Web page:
With Taylor, though, I don’t know if his treatment of KG reflects a bigger problem with him or not, but it’s so strange that he has no interest in dealing with him in a nuanced way, considering how much of the franchise’s success revolves around KG. From saying he “tanked” after trading him to the way this whole thing ended, it’s almost like he takes pleasure in tweaking KG. Compare how they dealt with KG, a guy who took a paycut to extend his contract here in 2003, to the way the Lakers dealt with Kobe, continually paying him the max even after he was missing 60+ games over multiple seasons, and KG is drastically more important to this franchise than Kobe is to the Lakers. Not allowing him as much time as he wanted to take in honoring Flip during the 2015 opener was stupid because there were no real reasons to restrict him and even a raw, rambling message from him was needed much more than no message at all. The montage they showed was more “look at all these famous NBA people who cared about Flip” than it was “here’s what Flip meant to people who knew him the most.” Also, Taylor’s loyalty for front-office bobos seemed infinite (his son-in-law was the team president for over 2 decades, McHale was there so long it seemed like firing him was illegal, and Kahn got 3 seasons), while his loyalty to KG has been extremely limited; arguably, he was more loyal to Kahn than he’s been to KG. Regarding the banner, it’s a smaller issue since they had the jersey patch and the warmup shirts, but Flip should have a banner if they retired Malik Sealy’s #2.

  5. tom says:

    I love KG and he will always be the first great T-wolf, but he likes to have his cake and eat it too. The thing we don’t know is what Glen’s relationship has been with KG, other than KG is verbally upset that he didn’t get his way and Glen paying his (NBA largest) salary and tried in vain to surround him with talent in a cap tied league. A cap that was difficult to manage because KG’s contract was the reason a cap was put into place to begin with. Glen is loyal to a fault, so it seems odd that Glen and KG are at odds, but maybe it was KG that caused Glen to lose his loyalty for his only HOF player. Glen sees how much the fans loved Garnett, so he must have had some reason to think KG needed to go. There was talk between Flip and KG that KG may get a chance to buy into the franchise, but with the price of NBA teams going through the roof, after KG returned, I think Glen knew KG doesn’t have that kind of money and wasn’t going to give KG a discount to buy in.

    As for Flip, it was Flip that wanted Marbury over Ray Allen. Brandon over Billups. Played Sam Cassell to the point of injury to get home court advantage and was part of the brain trust that took so many terrible picks (Will Avery, Ebi, etc). Yet, he never took the heat for those blunders, letting his old pal McHale and Glen be the fall guys. He was always there to say how he saw so much in KG before the draft, but never took the heat when it didn’t go well. Flip was a good guy, but he wasn’t an asset to KG career or Glen’s investment.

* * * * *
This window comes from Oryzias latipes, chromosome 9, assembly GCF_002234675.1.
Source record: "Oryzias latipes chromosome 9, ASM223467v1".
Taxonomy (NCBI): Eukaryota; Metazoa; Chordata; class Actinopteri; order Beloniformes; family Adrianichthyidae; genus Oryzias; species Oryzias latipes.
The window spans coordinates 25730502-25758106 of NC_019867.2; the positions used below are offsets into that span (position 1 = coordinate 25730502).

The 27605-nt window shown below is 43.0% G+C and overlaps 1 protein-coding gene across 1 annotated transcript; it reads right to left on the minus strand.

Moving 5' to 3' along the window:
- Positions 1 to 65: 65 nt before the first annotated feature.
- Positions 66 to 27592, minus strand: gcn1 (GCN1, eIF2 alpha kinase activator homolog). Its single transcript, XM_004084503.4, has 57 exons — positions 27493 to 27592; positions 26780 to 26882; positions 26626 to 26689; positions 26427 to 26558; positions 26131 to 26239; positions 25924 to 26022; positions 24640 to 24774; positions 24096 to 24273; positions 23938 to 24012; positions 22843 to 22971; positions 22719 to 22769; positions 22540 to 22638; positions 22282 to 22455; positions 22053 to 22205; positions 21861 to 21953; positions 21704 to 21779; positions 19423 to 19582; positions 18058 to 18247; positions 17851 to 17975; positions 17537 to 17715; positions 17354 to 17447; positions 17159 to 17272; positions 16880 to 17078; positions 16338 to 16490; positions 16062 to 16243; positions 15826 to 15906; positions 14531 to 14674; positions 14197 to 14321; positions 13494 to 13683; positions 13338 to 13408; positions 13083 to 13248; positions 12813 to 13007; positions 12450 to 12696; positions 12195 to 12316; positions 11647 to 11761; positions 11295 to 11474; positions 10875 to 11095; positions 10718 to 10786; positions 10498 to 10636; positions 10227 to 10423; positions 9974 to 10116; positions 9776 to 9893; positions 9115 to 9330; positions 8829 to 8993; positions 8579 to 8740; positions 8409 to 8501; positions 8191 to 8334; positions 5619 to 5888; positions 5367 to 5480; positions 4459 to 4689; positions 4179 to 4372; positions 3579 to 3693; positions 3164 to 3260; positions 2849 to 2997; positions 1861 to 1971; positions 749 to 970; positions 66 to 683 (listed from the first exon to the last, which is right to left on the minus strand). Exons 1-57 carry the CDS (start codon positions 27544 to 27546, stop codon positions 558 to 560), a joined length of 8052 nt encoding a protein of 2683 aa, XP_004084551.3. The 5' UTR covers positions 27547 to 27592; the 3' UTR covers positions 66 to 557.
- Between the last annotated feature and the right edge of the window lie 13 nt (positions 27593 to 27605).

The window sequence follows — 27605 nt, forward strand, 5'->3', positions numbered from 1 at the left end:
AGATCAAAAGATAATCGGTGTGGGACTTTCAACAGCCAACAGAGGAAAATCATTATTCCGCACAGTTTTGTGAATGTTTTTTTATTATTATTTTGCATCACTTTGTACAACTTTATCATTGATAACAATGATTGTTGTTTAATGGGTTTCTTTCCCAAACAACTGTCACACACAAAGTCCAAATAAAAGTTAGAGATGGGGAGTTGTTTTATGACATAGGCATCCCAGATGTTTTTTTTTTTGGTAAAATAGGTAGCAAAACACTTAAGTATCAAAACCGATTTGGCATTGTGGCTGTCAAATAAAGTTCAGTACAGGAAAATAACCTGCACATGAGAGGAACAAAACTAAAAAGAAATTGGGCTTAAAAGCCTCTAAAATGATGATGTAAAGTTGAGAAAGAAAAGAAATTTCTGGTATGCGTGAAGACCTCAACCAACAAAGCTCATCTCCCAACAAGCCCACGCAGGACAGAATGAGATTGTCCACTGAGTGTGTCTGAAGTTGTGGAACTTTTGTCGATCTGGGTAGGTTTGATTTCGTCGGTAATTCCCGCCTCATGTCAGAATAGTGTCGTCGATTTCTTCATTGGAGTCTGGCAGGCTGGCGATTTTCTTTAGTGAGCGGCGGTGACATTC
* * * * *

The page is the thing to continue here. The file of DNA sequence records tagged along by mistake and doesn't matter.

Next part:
When KG returned, there was very little in the tank. The few times he could muster the ghost of the Big Ticket with KAT and Wiggins and LaVine it was fun to watch. He made them better defensively, but I think letting him go, was the best for the young players. They saw his passion and should try to emulate it, but he was a shell of himself and would have been a distraction from KAT and Andrew taking over this team. At 8 million a year, he was handsomely paid for his contributions. His team jersey should be up there with his dear friend Malik, and some remembrance of Flip would be a nice touch too. I’m sure Glen’s Marketing team will see how smart those dedications would be for a little crowd boost.

    • gjk says:

      Not sure why I bother, but sucked in again, apparently by a member of Taylor’s extended family…
      – This has never been about one person being 100% at fault in that dynamic, but one was a main constant for the franchise’s success. The other has been a main constant for the franchise’s failures. It’s not hard to give one the benefit of the doubt over the other with a lack of information.
      – Additionally, it can’t be overlooked how insulting and hypocritical it was for Taylor to say that KG tanked. His work ethic in practice has been always portrayed as unique for a superstar, his pride in his work ethic is obvious, and the main reason he sat out games at the end of 2 straight seasons in his prime was to reduce the damage of McHale’s mistake and avoid losing a needed lottery pick (which McHale ended up wasting anyway).
      – Implementing the max salary (there was already a cap) after KG was signed to a deal far above it (the tipping point for the lockout, not the sole cause) affected their ability to build a contender. The rest stems from huge front office mistakes, like the Joe Smith illegal contract, which is the fault of the whole franchise because it cost them Googs and Terry Porter along with the 3 1st rounders and additional 1st to replace Porter with Bobby Jackson.